I lost my Mom in 2016, very unexpectedly.
And as I write, I am sitting in the hospital room of my nine year old son, while he recovers from an emergency appendectomy.
Sometimes, I still wake up in the morning and think I should call her and go spend the day at her house like I used to. Then I remember she’s not there anymore.
Other times I get these random memories that come back like flashes. I had one of those this morning…
My Mom was a beautiful person. She was full of laughter and love the majority of the time. She was a caretaker. When I had cramps from basketball practice she would rub my legs until I fell asleep, and she ACTUALLY made being sick fun when I would come down with a bug!
Those are the kinds of memories I love to think about, but this memory wasn’t one of those…
My Mom also suffered from severe bouts of depression.
On this particular occasion she had gotten a job at a local diner. She was glad to be out of the house and earning a little extra income.
But when I came home from school that day, she was sitting at the kitchen table crying with a look of worry and hopelessness etched into her face.
Her new boss had made a comment, and I’m sure he didn’t intend to wound her to this extent, but the damage was done. She ended up never going back, and the event sent her into a depression that lasted weeks.
As I thought back on that day, I wished so badly that I could go back in time and talk to that person. I wanted to scream in their face, “Be nice to her! SHE’S GOING TO DIE ONE DAY!”
But I didn’t know how true that statement was the way I know it now. And as I longed to go back and make even one more day of her life better than it had been, my gaze shifted to my son lying in his hospital bed.
I can’t go back and dry my mother’s tears, but I can make his life better.
I wondered how many times I had declined his offer to play with him because I was too busy, or how many times I had told him to ‘shhh!’ because I was on the phone.
And what about the other people in my life?
How many times have I not picked up when someone I loved called because I was in the middle of binge watching the latest episode of my favorite Netflix series?
I mean, as Christians, aren’t we supposed to be the people known by our love?
Jesus said he came not to be served, but to serve others, and to give His life as a ransom for many (Matthew 20:28).
Can I really say that’s how I live my life?
And if I struggle to serve the people I love, what does that say about how I treat perfect strangers?
Am I serving the attendant at the gas station just because I say, “God bless,” as I walk out the door to do important things? Is that what Jesus meant?
Am I serving the people struggling from a house fire at my church just because I put $5 in the special offering?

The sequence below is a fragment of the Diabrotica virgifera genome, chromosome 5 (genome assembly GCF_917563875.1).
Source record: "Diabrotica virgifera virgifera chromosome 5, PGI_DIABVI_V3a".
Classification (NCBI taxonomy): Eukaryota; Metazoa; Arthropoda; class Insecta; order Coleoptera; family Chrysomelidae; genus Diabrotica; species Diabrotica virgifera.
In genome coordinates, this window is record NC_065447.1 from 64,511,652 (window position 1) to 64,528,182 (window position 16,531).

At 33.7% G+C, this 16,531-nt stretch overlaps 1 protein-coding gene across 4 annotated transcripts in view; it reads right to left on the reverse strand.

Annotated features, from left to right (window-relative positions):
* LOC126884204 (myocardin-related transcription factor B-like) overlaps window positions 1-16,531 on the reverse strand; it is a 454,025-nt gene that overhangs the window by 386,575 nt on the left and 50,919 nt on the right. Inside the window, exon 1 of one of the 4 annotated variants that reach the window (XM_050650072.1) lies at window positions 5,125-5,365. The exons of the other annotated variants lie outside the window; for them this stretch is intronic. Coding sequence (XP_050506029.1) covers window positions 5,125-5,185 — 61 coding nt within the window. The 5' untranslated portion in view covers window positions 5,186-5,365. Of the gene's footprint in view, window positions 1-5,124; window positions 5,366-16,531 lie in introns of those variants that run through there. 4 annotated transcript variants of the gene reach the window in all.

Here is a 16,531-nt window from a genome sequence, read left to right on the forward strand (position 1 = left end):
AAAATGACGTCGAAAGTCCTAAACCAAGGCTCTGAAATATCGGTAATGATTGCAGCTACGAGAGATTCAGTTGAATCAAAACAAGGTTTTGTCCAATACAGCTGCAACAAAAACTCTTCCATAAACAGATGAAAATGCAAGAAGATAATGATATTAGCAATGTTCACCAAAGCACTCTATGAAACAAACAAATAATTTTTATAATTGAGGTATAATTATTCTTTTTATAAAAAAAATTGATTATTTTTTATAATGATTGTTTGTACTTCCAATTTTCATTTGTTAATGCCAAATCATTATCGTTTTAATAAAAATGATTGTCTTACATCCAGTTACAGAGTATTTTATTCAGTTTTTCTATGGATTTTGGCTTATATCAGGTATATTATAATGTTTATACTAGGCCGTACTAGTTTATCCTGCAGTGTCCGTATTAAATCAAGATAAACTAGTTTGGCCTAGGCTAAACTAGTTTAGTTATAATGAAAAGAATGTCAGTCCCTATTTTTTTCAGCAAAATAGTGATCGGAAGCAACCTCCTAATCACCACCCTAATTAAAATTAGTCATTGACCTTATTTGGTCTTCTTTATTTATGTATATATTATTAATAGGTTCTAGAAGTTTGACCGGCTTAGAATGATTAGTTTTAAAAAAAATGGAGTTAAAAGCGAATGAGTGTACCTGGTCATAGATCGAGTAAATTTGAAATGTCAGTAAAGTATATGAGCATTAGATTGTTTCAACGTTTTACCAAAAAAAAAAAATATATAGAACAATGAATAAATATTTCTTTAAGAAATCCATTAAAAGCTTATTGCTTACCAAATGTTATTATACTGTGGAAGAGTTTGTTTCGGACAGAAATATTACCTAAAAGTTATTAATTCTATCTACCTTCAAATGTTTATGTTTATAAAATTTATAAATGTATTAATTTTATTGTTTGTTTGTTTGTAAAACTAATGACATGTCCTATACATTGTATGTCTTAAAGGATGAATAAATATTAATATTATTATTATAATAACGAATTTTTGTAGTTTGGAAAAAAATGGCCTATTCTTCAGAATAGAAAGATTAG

And the more I thought about it, the way I view serving and the way Jesus did serving didn’t look anything alike at all!
If I’m being honest, I spend the majority of my time serving the things that I think are important. My ministry, my writing, and myself. Only if there is time left over do I venture out of my comfort zone to enrich the lives of the people around me.
I don’t think these realizations are meant to condemn ourselves, and the bottom line is that we only have the resources that God gave us to make an impact on the people around us.
But I am blessed, because He did give me a mouth to ask the attendant at the gas station about her life and make her feel seen and heard.
God also gave me arms so that I can wrap them around the family at my church going through devastating loss, and He gave me hands to help them with cleaning, cooking, or praying.
He gave me legs so I can get out of my car and walk over to the homeless people at the intersection and love on them before I rush off to whatever errand that God gave me time to complete later.
Maybe there is not just something we can do, but a lot of things we can do to improve the lives of the people that God strategically set in our paths for this little 24 hour window we get to call our day. I don’t have to have thousands of dollars worth of donors to make huge gestures.
And guess what? Jesus didn’t either!
And we might not think we have the resources we would like to reach people, but think about this: Twelve dudes from the streets of Jerusalem who had nothing but the clothes on their backs set the world on fire for a Savior!
At the end of the day, we have everything we need to be a servant to every single person that God gives us.
Christ gave His life for you and me, and if there is anything worth being known for in my book, it would be for people to say, “Wow! She really lived like Jesus! She gave of her time, her resources, and her heart. She held nothing back if it was going to help someone.”
And if there is anything more I could ask for besides spending eternity with Jesus, it would be to take as many people with me as possible.
So I want to start treating everyone like they are going to die one day, because they are.
And every moment we get with them is an opportunity to show them the love of Christ. It is the gift that we get. Let’s use it!
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